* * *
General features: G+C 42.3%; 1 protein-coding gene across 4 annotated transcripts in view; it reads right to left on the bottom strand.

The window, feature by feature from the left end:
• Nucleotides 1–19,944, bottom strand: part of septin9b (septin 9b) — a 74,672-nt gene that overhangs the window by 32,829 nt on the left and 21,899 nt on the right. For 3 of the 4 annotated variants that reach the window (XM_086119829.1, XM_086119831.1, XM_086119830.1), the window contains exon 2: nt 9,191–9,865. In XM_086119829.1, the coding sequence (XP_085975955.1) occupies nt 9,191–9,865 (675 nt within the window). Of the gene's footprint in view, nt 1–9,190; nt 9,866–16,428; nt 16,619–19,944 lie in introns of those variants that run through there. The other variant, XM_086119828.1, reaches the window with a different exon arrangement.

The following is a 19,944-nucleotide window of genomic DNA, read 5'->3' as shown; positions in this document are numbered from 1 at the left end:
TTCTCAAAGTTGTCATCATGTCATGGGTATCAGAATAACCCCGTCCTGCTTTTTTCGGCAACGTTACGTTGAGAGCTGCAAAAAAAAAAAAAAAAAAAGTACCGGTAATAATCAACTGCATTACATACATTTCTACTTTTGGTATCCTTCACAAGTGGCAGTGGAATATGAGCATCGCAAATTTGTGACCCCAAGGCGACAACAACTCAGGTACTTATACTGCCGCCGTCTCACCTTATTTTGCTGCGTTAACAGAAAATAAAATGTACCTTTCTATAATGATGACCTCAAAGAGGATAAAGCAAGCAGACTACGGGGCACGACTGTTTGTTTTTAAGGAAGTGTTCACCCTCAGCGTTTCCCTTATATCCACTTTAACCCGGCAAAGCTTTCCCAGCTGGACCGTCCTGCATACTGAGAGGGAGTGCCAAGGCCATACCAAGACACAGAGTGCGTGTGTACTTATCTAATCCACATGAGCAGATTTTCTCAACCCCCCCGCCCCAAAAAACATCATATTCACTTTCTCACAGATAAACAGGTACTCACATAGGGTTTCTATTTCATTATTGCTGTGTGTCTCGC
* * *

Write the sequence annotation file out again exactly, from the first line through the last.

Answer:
General features: G+C 42.3%; 1 protein-coding gene across 4 annotated transcripts in view; it reads right to left on the bottom strand.

The window, feature by feature from the left end:
• Nucleotides 1–19,944, bottom strand: part of septin9b (septin 9b) — a 74,672-nt gene that overhangs the window by 32,829 nt on the left and 21,899 nt on the right. For 3 of the 4 annotated variants that reach the window (XM_086119829.1, XM_086119831.1, XM_086119830.1), the window contains exon 2: nt 9,191–9,865. In XM_086119829.1, the coding sequence (XP_085975955.1) occupies nt 9,191–9,865 (675 nt within the window). Of the gene's footprint in view, nt 1–9,190; nt 9,866–16,428; nt 16,619–19,944 lie in introns of those variants that run through there. The other variant, XM_086119828.1, reaches the window with a different exon arrangement.

The following is a 19,944-nucleotide window of genomic DNA, read 5'->3' as shown; positions in this document are numbered from 1 at the left end:
TTCTCAAAGTTGTCATCATGTCATGGGTATCAGAATAACCCCGTCCTGCTTTTTTCGGCAACGTTACGTTGAGAGCTGCAAAAAAAAAAAAAAAAAAAGTACCGGTAATAATCAACTGCATTACATACATTTCTACTTTTGGTATCCTTCACAAGTGGCAGTGGAATATGAGCATCGCAAATTTGTGACCCCAAGGCGACAACAACTCAGGTACTTATACTGCCGCCGTCTCACCTTATTTTGCTGCGTTAACAGAAAATAAAATGTACCTTTCTATAATGATGACCTCAAAGAGGATAAAGCAAGCAGACTACGGGGCACGACTGTTTGTTTTTAAGGAAGTGTTCACCCTCAGCGTTTCCCTTATATCCACTTTAACCCGGCAAAGCTTTCCCAGCTGGACCGTCCTGCATACTGAGAGGGAGTGCCAAGGCCATACCAAGACACAGAGTGCGTGTGTACTTATCTAATCCACATGAGCAGATTTTCTCAACCCCCCCGCCCCAAAAAACATCATATTCACTTTCTCACAGATAAACAGGTACTCACATAGGGTTTCTATTTCATTATTGCTGTGTGTCTCGC